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Backstage With Steve Morse

The American guitarist talks about working with Mike Portnoy and Neal Morse as part of their supergroup Flying Colors

Tushar Menon Nov 26, 2012
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Flying Colors. Photo: Bill Evans Media

In an interview with the Paris Review, Gabriel Garcia Marquez talks about how he did not use a tape recorder during his stint as a journalist. ”˜The best way’, he says, ”˜is to have a long conversation without the journalist taking any notes [”¦] When there is a tape recorder, I am conscious I am being interviewed; when there isn’t a tape recorder, I talk in an unconscious and completely natural way.’ As I listen to the tape of my interview with Steve Morse and Neal Morse, on the evening of the live debut of Flying Colors in the UK, I am glad I did not heed Marquez’s advice. Both Morses were gracious, at ease and articulate, and it would have been a real shame to miss out a word either said.

I was ushered into Steve Morse’s dressing room, and was introduced not only to the legendary Deep Purple and Dixie Dregs guitarist, but also to his guitar, on which he was practising a familiar riff. “That’s still hard to play,” he said, almost as if we were continuing a conversation that had been interrupted by a doorbell. He was referring to the introductory riff from “All Falls Down, the heaviest song off Flying Colors’ eponymous debut album. It was as good a place to start our conversation as any. It soon became clear that his guitar was going to annotate everything he said.

What’s the story behind “All Falls Down”? It stands out as unique on what is already an eclectic album.

Well, Mike [Portnoy] started playing that beat and I entered with this riff.  I had a chord progression. It was classical. I just put it on top and added a few riffs.

How long did it take for the dynamic of this particular supergroup to sort itself out? How democratic was the writing process?

One of the things I suggested early on was that nobody brings completed tunes and that we also have somebody there as a referee, a producer. But instead of a being a producer in the studio, perhaps being a producer in the writing. That was the most important thing to me, because it could go in all different directions. Peter [Collins, Flying Colors producer] was there to settle the disagreements and he did a great job of it. We were in Neal’s studio, with Peter in a smaller room separated by glass. He could hear everything we were playing and would say things like “You were doing something the last time”¦ I liked that better.” 

Is Flying Colors likely to turn into a full fledged band and perhaps record a follow up album?

Everybody wants to make another album. We all like each other. I think there is a special chemistry in the writing, recording and even live.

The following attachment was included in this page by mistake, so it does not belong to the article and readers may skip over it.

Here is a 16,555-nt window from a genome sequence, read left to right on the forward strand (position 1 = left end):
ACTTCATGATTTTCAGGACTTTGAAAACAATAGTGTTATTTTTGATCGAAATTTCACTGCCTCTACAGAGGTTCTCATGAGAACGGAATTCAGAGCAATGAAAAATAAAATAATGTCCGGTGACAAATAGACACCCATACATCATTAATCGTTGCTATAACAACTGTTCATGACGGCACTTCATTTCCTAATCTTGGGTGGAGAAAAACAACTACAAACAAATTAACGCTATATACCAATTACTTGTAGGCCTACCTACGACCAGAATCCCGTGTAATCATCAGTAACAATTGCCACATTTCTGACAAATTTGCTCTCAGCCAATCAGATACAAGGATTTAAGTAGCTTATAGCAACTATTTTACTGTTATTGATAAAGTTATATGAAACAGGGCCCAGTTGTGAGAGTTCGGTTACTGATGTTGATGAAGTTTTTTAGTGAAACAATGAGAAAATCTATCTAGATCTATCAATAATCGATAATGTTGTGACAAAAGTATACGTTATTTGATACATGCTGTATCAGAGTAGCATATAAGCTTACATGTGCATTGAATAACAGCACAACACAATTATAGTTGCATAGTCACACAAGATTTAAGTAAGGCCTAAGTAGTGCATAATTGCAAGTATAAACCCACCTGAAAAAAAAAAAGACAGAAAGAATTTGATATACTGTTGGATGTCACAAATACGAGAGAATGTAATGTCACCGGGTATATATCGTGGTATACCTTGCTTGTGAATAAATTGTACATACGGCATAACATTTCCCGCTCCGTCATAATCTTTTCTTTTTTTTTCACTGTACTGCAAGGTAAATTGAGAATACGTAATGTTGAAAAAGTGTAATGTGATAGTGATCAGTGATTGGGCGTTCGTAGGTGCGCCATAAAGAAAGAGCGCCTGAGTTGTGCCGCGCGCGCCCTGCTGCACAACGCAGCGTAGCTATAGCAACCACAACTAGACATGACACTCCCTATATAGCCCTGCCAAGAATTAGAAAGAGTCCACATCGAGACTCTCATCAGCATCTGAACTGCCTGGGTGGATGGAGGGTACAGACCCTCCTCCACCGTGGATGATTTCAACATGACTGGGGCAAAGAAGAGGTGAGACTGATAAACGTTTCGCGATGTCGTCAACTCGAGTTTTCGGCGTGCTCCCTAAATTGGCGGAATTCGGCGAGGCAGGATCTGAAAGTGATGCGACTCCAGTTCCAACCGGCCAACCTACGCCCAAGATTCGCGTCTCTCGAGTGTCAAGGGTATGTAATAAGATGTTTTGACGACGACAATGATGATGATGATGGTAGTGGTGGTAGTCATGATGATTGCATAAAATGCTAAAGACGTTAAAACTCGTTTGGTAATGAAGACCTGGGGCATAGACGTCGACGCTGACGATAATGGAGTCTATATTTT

A common difficulty guitarists experience is falling into a rut defined by scales and patterns that they grow comfortable with over the years. How do you counter that?

That’s always possible. Any time you group things in a repetitive fashion you will tend to do that if you’re not thinking. That’s why I work on solos a little differently. I don’t plan them out. I try a lot of different approaches and record them all and see which one feels good. It’s all about feel, not so much whether I’ve done that kind of lick before. When I do solos with Deep Purple, like on our new album, the producer Bob Ezrin says “Well you do that a lot, so don’t do that” To which I say “OK”¦ I’ll try not to.” He steers me to play more simply for some of the songs.

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Peter wanted me to play with more emotion. He didn’t care so much about what style it was, he just wanted to make sure it sounded authentic. So I like to have somebody with me when I’m doing solos to help me judge, because all I can do is record and listen.

Does that approach differ a great deal from the actual songwriting process? How instinctive is songwriting for you?

For me, it’s very instinctive. Tonal music, well, our tonal music, is very simple. Indian music has more different choices for tones, whereas ours follows a pretty predictable pattern, but even with seven notes in an ordinary scale, you can mix it up in a way that is unique”¦ I can always come up with ideas in tonal music- that’s easy.

It was at this point that the door opened and Neal Morse joined us. ”˜Would you like to continue with both of us?’ Steve asked. A nod in the affirmative and we went on.

Flying Colors is your fourth different band with Mike Portnoy. But this is the first time you’ve collaborated with the other three members of the band. Steve mentioned the role that Peter Collins played as a referee. How did you feel about playing a less dominant role than you’re used to in other bands?